Mansoor Adayfi, 40, was born in a rural village in Yemen. At the age of nineteen, Mansoor was captured and detained at Guantanamo Bay for 14 years without ever being charged. During his time in Guantanamo, Mansoor was brutally beaten, tortured, and denied many of his human rights. After his release in 2016, Mansoor has relentlessly campaigned towards the closure of Guantanamo Bay and has also published a memoir called ‘Don’t Forget Us Here: Lost and Found at Guantanamo’.

Despite his mistreatment whilst at Guantanamo, Mansoor still manages to be incredibly positive and progressive about his attitude towards the prison. “I have made peace with Guantanamo” Mansoor says after being asked how he felt about it to this day, adding that “Of course there was trauma, but there was also brotherhood, friendship, love and there were memories.” Mansoor also goes on to say that he is “using Guantanamo to fight the injustice; to bring the truth to the people, to the public and to educate the new generation so that Guantanamo will not happen again.” He is also incredibly active on his Instagram account and also in politics, having recently visited European parliament in Brussels to advocate for the closure of Guantanamo Bay alongside some of his other fellow ex-detainees.

Throughout the entire interview, not once does Mansoor show any indication of resentment towards Guantanamo and the guards who beat and berated him, stating that “I do not hate people. I have no grudges against anyone. I don’t,” a profoundly moving and inspirational attitude towards a brutal and horrific breach of basic human rights.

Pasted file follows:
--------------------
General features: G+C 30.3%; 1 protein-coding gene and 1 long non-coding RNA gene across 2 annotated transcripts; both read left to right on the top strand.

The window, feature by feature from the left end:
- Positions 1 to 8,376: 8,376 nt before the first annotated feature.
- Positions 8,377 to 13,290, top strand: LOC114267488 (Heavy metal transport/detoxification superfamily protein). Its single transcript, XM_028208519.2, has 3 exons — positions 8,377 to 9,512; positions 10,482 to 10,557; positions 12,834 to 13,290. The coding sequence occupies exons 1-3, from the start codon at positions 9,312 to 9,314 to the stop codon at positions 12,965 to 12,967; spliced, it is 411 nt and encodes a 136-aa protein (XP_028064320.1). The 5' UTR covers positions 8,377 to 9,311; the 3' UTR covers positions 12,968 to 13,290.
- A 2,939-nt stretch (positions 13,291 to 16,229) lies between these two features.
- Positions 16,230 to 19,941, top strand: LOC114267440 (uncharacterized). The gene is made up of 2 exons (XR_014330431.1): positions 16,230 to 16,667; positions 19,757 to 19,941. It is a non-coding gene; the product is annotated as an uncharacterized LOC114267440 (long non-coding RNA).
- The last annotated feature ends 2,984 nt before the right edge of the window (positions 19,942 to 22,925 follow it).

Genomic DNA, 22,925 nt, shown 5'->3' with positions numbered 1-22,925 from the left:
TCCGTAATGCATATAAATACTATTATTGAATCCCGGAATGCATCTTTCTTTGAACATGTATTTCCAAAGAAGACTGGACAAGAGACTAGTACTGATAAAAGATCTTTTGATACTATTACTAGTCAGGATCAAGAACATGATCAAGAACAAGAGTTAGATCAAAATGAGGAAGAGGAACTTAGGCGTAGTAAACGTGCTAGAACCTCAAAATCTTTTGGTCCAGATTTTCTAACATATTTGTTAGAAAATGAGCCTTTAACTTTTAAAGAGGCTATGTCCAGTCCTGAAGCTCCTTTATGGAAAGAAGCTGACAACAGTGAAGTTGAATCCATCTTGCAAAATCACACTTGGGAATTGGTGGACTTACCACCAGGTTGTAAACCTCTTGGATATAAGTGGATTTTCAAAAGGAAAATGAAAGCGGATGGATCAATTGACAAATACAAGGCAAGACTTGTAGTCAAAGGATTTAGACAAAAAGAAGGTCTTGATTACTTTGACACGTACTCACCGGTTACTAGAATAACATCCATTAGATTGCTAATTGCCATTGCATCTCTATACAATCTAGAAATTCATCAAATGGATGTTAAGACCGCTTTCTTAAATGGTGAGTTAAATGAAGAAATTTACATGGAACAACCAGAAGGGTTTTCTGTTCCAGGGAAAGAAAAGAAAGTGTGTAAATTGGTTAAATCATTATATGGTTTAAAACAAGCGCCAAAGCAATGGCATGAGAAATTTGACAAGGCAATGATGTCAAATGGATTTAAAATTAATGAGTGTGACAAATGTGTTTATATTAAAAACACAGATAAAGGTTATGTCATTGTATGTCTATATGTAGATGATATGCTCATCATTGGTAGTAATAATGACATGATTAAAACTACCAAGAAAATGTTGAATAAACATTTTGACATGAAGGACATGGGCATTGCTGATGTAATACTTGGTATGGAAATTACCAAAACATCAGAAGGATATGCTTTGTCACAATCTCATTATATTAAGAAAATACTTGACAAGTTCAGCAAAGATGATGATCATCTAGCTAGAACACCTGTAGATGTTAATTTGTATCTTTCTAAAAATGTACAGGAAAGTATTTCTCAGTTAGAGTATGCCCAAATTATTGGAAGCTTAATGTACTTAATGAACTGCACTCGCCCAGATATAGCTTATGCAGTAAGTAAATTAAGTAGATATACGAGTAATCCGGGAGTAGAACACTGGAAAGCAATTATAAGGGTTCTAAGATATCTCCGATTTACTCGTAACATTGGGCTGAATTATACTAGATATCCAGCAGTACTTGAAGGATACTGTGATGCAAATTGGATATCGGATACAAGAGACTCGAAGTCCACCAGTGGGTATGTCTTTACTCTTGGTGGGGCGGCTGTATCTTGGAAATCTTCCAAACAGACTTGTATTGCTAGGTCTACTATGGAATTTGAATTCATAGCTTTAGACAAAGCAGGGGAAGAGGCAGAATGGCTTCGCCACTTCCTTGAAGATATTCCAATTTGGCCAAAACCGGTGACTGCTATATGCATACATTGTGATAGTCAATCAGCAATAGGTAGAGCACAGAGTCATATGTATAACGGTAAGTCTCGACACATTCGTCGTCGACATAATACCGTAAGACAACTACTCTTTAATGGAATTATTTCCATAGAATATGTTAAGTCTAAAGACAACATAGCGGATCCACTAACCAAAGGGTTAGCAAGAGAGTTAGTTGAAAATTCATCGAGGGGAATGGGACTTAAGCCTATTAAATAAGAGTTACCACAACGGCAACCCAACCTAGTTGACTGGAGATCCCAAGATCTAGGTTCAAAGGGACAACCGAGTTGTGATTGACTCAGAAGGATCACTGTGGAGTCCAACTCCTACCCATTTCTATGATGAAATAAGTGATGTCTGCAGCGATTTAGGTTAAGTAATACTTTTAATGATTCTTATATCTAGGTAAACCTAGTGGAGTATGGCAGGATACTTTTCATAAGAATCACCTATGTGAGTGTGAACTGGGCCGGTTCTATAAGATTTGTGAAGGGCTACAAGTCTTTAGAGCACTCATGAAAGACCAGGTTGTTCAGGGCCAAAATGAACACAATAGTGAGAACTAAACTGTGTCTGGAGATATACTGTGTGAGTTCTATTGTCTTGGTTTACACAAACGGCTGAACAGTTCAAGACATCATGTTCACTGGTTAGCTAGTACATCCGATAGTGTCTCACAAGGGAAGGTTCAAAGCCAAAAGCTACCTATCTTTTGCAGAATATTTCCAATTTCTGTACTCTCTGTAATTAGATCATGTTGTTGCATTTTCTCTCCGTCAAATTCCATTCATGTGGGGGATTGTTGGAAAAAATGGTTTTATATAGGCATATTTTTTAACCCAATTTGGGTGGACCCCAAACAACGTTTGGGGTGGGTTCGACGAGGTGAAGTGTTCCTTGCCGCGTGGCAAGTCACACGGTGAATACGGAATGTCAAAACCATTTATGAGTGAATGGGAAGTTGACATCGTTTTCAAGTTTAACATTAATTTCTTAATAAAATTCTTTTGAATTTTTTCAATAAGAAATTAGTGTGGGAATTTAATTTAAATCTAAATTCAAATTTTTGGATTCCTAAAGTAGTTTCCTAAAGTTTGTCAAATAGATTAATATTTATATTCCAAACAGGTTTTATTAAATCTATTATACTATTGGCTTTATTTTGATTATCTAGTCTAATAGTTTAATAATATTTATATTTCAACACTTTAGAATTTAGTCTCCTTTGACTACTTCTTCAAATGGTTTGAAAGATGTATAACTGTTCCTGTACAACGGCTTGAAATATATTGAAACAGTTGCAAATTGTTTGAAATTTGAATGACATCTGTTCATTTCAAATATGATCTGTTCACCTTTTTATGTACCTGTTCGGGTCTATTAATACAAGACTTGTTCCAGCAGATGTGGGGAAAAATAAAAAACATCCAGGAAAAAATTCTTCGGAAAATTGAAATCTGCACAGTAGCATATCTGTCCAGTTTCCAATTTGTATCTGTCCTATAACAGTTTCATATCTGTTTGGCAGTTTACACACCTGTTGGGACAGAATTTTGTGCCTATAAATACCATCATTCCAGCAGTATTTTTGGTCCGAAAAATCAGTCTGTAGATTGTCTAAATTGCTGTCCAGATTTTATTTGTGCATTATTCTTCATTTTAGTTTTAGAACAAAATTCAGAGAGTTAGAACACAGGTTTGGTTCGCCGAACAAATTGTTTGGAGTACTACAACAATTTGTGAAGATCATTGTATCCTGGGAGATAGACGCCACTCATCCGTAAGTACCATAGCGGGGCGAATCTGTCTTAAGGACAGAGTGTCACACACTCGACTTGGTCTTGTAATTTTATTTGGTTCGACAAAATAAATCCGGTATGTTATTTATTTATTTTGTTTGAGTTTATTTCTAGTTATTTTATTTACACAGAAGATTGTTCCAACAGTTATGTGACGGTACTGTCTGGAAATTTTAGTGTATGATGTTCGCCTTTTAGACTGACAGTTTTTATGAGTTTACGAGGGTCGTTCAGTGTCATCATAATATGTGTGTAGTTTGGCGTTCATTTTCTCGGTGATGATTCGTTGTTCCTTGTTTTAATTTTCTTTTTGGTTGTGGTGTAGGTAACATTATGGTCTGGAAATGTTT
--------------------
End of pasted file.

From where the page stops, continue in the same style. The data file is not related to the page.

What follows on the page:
When asked about how his relationship between himself and the rest of the world has been affected by Guantanamo, Mansoor responded by saying “I wear this flag [GITMO t-shirt] every day. I tell people who I am, yeah, so what, I was there. And some people, honestly, react positively, and some people don’t care, and some people just think that you are a bad guy. I understand. Its life, people will misjudge you. It’s just one of the normal things in life.”

However, when talking about the psychological effects of his imprisonment, his words became more solemn, mentioning how “some of the prisoners tried to commit suicide” as a result of the trauma that they endured. “Some of us have nightmares, PTSD, depression, and you know, we try to cope with that.” Mansoor goes on to say when talking about the mental health issues caused by his time as a detainee, revealing how brutal the torture and beating really was, further describing his experience as “awful, there was so much darkness and bitterness.”

Finally, Mansoor concluded the interview stating that “There must be compensation and reparations and accountability from the United States government” and that “With the help of the young generation” Guantanamo Bay and many other places filled with injustices of human rights can be closed. Guantanamo Bay is yet to be closed, however hopefully one day, the world will see it’s closure once and for all.